Authors: Milad Alishahi, Teague Pushor
A recent decision of the Saskatchewan Court of Queen’s Bench provides guidance for municipal councils when a councillor fails to disclose financial information on time.
In Hill v Saskatoon (City), the Saskatchewan Court of Queen’s Bench allowed Saskatoon City Councillor, Darren Hill, to maintain his seat on council despite his late disclosure of financial information from the November 2020 municipal election.
Background on Disclosing Election Expenditures
City Bylaw No. 8491, The Campaign Disclosure and Spending Limits Bylaw, 2006 (the “Bylaw”), requires the Returning Officer to disclose financial information regarding election contributions and expenditures within three months of an election. Following the November 2020 municipal election in Saskatoon, Darren Hill (“Hill”) won Ward 1. Hill filed incomplete disclosure forms 16 days after the deadline, ultimately filing a completed disclosure form sometime later.
Failure to file a disclosure form on time is a breach of the Bylaw and cause for disqualification from City Council under The Cities Act (the “Act”). The Act requires a member of City Council who is disqualified to resign immediately, however, Hill did not resign his seat.
Following Hill’s decision to not resign, the City applied to the Court for an order to determine if the law disqualifies Hill from sitting as a councillor.
Decision of the Saskatchewan Court of Queen’s Bench
In the decision, the Court was critical of the fact that City Council chose to apply to the court instead of making the disqualification decision itself. The decision references an earlier case where City Council took it upon itself to reprimand a councillor for disclosing confidential information. However, the Court acknowledged that application to the Court was a viable option for City Council, but emphasized the City Council had the discretion to make the disqualification decision itself by choosing not to bring the application.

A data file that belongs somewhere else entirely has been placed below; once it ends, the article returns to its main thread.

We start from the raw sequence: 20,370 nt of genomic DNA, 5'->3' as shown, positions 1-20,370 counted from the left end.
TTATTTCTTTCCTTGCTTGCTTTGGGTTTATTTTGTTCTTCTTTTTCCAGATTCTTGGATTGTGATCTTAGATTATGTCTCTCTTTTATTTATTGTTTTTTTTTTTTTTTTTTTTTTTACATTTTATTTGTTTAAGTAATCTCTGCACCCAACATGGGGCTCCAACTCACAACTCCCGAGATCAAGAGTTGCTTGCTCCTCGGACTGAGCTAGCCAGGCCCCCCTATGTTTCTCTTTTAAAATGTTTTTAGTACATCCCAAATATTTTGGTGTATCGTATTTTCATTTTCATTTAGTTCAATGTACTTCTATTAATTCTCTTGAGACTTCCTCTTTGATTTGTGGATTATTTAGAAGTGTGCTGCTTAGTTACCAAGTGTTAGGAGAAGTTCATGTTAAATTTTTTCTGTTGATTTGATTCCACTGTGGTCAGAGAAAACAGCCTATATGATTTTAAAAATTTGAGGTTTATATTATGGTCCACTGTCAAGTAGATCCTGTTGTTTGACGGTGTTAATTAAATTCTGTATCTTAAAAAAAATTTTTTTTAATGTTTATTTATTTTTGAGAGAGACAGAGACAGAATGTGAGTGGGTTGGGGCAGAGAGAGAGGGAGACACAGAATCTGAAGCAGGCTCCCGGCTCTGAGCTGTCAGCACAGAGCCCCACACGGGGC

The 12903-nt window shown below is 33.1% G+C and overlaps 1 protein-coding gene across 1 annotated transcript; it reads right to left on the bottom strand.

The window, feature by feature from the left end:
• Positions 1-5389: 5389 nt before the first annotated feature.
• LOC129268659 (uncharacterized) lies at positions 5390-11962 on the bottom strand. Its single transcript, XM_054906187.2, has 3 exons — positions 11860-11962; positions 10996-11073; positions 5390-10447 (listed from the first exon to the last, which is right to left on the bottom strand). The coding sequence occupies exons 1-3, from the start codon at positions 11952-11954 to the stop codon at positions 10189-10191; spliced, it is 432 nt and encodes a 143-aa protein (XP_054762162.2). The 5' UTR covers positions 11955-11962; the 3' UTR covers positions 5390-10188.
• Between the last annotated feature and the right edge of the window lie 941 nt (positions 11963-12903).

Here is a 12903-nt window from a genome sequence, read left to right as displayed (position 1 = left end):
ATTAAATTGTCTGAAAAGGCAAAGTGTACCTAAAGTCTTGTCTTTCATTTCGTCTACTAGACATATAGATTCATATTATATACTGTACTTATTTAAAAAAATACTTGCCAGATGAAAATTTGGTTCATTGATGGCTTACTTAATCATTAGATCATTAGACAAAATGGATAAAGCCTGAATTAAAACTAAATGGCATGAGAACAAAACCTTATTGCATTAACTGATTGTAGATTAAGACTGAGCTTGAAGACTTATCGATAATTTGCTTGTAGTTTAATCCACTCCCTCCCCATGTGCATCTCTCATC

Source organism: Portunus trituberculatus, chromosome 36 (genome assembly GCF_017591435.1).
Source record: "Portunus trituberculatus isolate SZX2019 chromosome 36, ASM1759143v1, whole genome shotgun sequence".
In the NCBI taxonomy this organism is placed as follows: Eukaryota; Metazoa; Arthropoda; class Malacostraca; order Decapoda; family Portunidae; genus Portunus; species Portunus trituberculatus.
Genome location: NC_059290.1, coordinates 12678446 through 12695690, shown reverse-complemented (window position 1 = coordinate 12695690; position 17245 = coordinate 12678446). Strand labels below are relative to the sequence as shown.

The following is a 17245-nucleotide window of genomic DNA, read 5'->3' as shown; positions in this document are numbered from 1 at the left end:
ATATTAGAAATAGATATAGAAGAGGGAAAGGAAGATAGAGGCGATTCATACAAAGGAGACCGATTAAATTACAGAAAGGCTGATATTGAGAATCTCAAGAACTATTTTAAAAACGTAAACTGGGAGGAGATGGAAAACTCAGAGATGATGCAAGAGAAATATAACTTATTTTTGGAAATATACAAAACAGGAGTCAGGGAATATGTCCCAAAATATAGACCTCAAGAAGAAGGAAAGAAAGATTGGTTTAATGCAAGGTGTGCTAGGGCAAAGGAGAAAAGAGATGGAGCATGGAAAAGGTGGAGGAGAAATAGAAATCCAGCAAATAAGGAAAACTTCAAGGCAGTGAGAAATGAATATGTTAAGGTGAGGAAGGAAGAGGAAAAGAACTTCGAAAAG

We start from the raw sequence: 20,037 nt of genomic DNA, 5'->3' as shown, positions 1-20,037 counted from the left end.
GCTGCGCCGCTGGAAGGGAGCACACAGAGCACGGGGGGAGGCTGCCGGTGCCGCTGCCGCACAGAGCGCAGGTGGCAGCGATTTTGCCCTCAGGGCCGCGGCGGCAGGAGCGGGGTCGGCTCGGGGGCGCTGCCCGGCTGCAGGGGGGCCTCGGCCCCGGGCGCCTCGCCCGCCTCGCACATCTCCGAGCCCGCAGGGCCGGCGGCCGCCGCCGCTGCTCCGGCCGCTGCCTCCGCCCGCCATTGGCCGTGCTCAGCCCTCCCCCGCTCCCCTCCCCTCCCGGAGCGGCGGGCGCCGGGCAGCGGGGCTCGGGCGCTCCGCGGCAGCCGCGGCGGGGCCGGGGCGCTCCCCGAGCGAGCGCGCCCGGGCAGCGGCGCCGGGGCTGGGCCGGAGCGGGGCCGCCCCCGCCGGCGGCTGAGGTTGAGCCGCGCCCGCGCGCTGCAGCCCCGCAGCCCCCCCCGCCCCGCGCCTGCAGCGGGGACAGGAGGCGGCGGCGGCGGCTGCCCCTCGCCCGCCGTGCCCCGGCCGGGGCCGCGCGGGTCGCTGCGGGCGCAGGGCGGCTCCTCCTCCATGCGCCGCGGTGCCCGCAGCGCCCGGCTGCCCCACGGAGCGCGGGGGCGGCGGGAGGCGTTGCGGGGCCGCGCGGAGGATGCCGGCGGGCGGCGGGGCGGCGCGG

Notably, Hill admitted that he had contravened the Bylaw by failing to file his disclosure statements on time. However, the Court found that the Act contains discretion in relation to applications disqualifying a councillor. Therefore, on such an application, the Court may make a number of orders in relation to the councillor’s status on council, including:
- declaring the councillor disqualified and the seat on council vacant;
- declaring the councillor able to remain on council;
- declaring the councillor eligible for nomination in the next election;
- dismissing the city’s application; and
- if the councillor’s breach was through inadvertence or by reason of an honest mistake, dismissing the city’s application.
When faced with an application to disqualify a councillor, the Court held that it must consider six factors to guide its exercise of discretion:
- the perceived effects of the contravention, not the actual effect;
- any financial loss to the City or financial gain to the councillor;
- whether the contravention was misleading, trifling or de minimus;
- whether the councillor acted in good or bad faith;
- whether the action of the councillor was deliberate;
- a balance of the contravention with the reputational impacts on the councillor.
Following a review of each factor, the Court found that Hill’s breach was the result of inadvertence and the Court dismissed the city’s application. In coming to this conclusion, the Court considered:
- Hill’s mental and physical health struggles in the lead up to the filing deadline,
- that there were no ill effects brought on the City or the electorate,
- that Hill had not acted in bad faith, and
- his late disclosure did not appear to be deliberate.
Finally, the Court considered the balance of the contravention with the reputational harm to Hill. The Court found that Hill’s disclosure of his health concerns put him in a vulnerable position and the damage to his personal and professional reputation far outweighed the actual breach.
Implications of the Court’s Decision
One implication of this decision is that city and municipal councils have the discretion to address contraventions of bylaws by councillors internally. While the legislation appears to only leave recourse to the courts, council may decide not to take that step and discipline the councillor through its own processes. In deciding whether to bring a matter before the courts, this decision outlines the factors council ought to take into consideration before taking that step. No two cases are alike, and the application of the law to the facts will vary in every case.
If you have questions about how this case may affect your city or municipality, we encourage you to reach out to one of our lawyers in our municipal practice group.
Note: This article is of a general nature only and is not exhaustive of all possible legal rights or remedies. In addition, laws may change over time and should be interpreted only in the context of particular circumstances such that these materials are not intended to be relied upon or taken as legal advice or opinion. Readers should consult a legal professional for specific advice in any particular situation.